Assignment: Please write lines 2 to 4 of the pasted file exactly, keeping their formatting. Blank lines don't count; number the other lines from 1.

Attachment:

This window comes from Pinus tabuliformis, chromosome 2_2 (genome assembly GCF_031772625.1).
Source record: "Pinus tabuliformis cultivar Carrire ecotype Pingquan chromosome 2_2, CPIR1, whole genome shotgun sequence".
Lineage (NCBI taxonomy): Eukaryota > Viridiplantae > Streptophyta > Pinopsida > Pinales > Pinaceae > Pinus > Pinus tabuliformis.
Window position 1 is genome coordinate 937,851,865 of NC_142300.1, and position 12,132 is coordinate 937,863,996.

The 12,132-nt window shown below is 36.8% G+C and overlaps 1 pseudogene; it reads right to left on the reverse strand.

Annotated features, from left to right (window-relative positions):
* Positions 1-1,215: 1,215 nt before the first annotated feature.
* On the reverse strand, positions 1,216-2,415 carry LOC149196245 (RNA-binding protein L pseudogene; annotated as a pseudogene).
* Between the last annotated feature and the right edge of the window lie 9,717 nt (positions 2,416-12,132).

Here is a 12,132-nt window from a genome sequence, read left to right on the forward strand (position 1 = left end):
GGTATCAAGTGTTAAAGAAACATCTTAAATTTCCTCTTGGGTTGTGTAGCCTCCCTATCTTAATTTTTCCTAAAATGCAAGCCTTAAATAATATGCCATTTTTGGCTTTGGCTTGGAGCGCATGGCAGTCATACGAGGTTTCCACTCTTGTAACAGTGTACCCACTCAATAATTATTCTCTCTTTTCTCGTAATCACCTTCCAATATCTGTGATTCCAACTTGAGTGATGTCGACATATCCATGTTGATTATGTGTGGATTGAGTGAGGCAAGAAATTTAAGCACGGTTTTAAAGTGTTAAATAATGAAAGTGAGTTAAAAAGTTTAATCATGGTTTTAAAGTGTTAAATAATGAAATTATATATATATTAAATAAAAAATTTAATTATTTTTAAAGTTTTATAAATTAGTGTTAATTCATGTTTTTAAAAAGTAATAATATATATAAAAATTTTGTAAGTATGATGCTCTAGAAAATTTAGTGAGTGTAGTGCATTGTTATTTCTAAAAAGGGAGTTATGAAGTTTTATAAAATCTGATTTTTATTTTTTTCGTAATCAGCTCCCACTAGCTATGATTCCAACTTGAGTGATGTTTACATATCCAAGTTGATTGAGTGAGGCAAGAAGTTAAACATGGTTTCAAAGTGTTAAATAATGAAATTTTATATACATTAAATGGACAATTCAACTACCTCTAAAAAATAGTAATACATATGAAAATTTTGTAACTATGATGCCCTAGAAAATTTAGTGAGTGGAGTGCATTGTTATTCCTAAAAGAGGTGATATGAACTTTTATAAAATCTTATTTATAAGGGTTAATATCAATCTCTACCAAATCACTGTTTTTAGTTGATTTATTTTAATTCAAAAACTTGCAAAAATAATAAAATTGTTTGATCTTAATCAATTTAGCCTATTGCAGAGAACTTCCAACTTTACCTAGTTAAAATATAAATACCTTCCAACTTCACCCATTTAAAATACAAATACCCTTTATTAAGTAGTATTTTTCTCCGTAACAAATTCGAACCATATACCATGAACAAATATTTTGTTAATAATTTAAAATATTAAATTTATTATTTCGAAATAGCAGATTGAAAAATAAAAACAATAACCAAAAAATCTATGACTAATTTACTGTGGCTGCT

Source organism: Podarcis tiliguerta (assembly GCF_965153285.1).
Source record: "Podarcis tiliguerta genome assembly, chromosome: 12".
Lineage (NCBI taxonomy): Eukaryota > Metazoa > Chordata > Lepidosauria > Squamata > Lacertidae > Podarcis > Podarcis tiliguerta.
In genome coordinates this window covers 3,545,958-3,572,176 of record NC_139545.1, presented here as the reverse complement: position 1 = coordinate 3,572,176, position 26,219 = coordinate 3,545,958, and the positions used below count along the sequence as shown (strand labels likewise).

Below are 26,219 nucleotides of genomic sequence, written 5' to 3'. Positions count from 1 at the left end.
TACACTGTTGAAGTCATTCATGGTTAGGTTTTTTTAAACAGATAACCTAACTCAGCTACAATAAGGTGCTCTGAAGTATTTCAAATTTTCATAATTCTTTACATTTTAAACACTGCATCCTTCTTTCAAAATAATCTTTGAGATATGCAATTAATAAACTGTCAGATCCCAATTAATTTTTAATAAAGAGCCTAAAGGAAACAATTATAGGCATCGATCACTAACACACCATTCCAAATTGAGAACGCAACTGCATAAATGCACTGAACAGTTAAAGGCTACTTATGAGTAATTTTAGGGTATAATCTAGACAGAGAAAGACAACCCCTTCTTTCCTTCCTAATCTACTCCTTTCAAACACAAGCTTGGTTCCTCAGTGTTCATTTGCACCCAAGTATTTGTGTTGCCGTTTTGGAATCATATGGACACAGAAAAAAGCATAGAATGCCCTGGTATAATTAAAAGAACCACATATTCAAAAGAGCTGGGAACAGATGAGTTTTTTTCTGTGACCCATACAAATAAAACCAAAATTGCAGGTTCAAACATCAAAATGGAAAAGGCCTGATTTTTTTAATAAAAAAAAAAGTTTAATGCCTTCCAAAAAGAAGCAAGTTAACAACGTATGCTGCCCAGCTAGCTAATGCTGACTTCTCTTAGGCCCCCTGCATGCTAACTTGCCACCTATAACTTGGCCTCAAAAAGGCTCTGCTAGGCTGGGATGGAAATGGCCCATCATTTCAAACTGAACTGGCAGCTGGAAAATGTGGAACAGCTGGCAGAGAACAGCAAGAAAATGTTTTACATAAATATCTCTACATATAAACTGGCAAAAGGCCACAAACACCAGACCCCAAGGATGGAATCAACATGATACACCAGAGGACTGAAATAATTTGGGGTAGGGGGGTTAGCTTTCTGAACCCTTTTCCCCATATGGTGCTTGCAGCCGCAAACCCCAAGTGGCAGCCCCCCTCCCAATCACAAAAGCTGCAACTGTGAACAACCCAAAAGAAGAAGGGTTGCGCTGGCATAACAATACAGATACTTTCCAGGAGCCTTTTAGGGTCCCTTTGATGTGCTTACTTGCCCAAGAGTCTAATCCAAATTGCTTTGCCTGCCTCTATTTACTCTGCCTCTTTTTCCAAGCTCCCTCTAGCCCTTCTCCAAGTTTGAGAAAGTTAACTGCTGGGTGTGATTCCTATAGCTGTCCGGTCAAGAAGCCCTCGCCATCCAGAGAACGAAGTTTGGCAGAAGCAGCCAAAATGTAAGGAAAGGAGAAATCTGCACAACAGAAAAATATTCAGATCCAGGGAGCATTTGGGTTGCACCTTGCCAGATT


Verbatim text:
Source record: "Pinus tabuliformis cultivar Carrire ecotype Pingquan chromosome 2_2, CPIR1, whole genome shotgun sequence".
Lineage (NCBI taxonomy): Eukaryota > Viridiplantae > Streptophyta > Pinopsida > Pinales > Pinaceae > Pinus > Pinus tabuliformis.
Window position 1 is genome coordinate 937,851,865 of NC_142300.1, and position 12,132 is coordinate 937,863,996.